Chen currently serves on the Kennedy Center Community Advisory Board, Center for Asian American Media, OCA Northern Virginia Chapter, and the advisory boards for the Asian Pacific American Medical Students Association (APAMSA), and CAPAL.
Judd Choate, Division of Elections, Colorado Department of State
Dr. Judd Choate is the state elections director for Colorado. Prior to joining the Colorado Department of State, Judd practiced election law at the Denver firm of Kelly Garnsey Hubbell & Lass. He also served as a law clerk for Colorado Supreme Court Justice Alex J. Martinez and as a summer clerk for Judge Timothy Tymkovich of the 10th Circuit Court of Appeals.
For several years prior to law school, Judd was a professor of political science at the University of Nebraska, where he taught courses on campaigns and elections. Judd is the author of a book and several peer-reviewed articles on political behavior. He is in line to be the 2017 president of the National Association of State Election Directors.
He has a J.D. from the University of Colorado Law School and both a Ph.D. and M.A. in political science from Purdue University. In a previous life, Judd was a scout for the Kansas City Royals.
Archon Fung, Harvard Kennedy School
Daniel Garza, Libre Initiative
Daniel Garza began his in public service career as congressional staff assistant for U.S. congressman Richard "Doc" Hastings and was later elected as councilman for the city of Toppenish, Washington in 1996. In 2001, he was tapped by the George W. Bush Administration to serve as Deputy Director of External and Intergovernmental Affairs in the Office of the Secretary at The Department of Interior, and was appointed in 2004 to Associate Director of the Office of Public Liaison in the White House. In 2006 Garza became President of Televisa's HISPANIC PODER Group overseeing editorial, commercial and promotion of publications and shortly thereafter joined Univision to host and co-produce "Agenda Washington," a weekly Spanish-language news talk show covering the issues impacting the U.S. Hispanic community. In 2016 Mr. Garza was appointed to serve on the Board of The Harvard Journal of Hispanic Policy, an academic non-partisan review that publishes works on politics and policy.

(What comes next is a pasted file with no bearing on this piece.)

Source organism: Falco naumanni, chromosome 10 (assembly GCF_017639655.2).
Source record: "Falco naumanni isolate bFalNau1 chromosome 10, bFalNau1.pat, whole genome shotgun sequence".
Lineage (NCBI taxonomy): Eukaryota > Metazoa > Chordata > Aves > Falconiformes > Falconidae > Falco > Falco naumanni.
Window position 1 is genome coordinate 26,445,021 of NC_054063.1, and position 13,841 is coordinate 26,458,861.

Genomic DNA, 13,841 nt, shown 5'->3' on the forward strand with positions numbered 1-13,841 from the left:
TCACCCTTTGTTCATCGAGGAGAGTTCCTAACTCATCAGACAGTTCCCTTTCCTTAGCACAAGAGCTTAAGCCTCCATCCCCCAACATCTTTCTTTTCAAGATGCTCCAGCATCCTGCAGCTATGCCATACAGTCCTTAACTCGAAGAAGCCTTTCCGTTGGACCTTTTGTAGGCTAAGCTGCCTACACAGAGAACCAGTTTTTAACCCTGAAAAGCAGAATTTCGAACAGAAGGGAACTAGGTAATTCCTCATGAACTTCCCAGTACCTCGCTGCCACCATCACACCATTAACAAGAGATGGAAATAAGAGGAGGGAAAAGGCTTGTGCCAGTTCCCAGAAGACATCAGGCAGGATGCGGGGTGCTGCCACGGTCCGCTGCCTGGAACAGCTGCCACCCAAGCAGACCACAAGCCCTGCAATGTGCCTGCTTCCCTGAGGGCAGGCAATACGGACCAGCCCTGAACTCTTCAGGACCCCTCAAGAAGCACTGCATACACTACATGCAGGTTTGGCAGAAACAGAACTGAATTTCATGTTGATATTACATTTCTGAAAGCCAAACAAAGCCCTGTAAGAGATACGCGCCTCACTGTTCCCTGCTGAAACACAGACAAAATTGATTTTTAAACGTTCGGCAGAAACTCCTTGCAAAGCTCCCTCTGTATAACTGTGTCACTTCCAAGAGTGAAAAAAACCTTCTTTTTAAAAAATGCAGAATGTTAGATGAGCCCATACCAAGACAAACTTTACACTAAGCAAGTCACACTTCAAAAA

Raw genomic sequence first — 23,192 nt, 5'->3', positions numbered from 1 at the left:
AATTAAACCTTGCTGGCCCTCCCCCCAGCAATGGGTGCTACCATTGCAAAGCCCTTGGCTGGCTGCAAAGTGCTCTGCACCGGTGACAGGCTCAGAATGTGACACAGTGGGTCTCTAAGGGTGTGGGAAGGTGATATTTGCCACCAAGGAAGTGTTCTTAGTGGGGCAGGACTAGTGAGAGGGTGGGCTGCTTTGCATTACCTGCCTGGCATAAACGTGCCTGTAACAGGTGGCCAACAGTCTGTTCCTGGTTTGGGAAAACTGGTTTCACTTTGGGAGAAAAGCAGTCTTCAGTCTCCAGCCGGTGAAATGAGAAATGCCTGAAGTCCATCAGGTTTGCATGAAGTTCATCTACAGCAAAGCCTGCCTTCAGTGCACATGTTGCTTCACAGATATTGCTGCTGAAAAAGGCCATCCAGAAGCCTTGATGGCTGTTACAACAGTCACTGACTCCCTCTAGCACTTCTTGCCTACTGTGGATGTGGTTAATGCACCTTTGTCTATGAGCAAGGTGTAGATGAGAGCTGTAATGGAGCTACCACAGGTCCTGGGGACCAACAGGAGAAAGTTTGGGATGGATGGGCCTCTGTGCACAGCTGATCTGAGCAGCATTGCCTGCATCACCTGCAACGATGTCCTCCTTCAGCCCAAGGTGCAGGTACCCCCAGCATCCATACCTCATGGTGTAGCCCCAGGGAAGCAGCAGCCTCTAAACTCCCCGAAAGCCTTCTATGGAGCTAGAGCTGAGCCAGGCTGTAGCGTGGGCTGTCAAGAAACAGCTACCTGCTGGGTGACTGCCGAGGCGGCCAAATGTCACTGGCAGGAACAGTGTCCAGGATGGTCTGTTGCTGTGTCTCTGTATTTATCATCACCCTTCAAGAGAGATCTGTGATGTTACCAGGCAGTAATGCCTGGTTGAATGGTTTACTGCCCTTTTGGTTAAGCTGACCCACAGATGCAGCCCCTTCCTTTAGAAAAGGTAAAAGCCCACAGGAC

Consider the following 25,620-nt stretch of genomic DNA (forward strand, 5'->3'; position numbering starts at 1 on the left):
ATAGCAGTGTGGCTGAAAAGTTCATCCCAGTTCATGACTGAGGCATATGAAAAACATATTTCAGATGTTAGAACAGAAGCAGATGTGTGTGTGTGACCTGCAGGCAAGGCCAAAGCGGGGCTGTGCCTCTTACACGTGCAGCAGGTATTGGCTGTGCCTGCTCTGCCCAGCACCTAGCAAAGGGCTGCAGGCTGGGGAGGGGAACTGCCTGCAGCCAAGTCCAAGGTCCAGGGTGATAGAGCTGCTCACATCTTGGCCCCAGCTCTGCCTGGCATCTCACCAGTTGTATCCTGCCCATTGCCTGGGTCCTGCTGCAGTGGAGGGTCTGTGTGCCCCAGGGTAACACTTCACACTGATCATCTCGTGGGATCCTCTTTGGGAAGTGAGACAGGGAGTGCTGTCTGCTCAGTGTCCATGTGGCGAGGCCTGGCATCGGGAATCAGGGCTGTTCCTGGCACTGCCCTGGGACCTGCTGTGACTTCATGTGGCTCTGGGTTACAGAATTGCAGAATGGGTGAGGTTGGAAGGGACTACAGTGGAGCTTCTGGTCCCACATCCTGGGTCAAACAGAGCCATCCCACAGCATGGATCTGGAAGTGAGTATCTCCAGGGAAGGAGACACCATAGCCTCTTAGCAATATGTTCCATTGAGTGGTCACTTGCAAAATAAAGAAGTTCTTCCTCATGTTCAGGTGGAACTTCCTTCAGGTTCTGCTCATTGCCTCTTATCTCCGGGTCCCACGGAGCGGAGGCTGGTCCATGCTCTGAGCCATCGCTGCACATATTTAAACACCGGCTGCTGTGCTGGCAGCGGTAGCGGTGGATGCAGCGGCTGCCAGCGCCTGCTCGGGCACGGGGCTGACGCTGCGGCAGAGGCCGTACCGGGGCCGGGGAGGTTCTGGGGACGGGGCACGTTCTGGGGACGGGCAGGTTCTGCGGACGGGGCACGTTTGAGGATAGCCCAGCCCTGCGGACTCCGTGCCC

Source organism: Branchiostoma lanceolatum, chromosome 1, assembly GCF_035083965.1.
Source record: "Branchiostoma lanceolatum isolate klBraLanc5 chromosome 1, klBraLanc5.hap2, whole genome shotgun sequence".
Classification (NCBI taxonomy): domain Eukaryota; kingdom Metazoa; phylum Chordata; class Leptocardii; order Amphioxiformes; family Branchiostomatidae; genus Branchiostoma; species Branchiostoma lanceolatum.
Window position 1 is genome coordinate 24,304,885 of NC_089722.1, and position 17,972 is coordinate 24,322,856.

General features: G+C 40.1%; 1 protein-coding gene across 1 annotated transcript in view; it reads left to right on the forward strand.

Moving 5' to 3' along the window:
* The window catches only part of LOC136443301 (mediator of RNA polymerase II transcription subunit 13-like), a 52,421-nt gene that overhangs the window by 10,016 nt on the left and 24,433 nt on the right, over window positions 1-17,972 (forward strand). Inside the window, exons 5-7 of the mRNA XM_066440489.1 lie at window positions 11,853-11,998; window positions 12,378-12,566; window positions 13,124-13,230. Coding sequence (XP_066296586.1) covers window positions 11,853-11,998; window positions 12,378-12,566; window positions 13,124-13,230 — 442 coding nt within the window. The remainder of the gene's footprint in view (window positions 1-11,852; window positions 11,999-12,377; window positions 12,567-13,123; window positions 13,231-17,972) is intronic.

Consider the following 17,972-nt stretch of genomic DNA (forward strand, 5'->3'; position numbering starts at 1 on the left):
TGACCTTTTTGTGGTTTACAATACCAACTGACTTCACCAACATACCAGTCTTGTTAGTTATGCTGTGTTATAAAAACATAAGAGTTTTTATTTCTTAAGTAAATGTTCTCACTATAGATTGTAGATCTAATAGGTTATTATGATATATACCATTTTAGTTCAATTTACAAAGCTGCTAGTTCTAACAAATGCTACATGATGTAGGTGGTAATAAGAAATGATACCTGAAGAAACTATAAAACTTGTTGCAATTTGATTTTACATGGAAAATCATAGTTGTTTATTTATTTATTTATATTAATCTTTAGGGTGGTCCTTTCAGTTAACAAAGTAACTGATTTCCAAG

Born in the Central Valley of California, Garza migrated with his family annually from their ancestral hometown of Garza Gonzalez in Nuevo Leon, Mexico- throughout California, Nebraska and Washington State following the crop season as farm workers. His first-hand knowledge of the plight of the immigrant community has earned him a reputation for advocating on behalf of Hispanics for sound public policy recognizing that the current status of our economy requires that this vital community play an essential role in bringing about solutions.
Garza currently serves as President of The LIBRE Initiative and resides in Mission, TX with his wife and three children.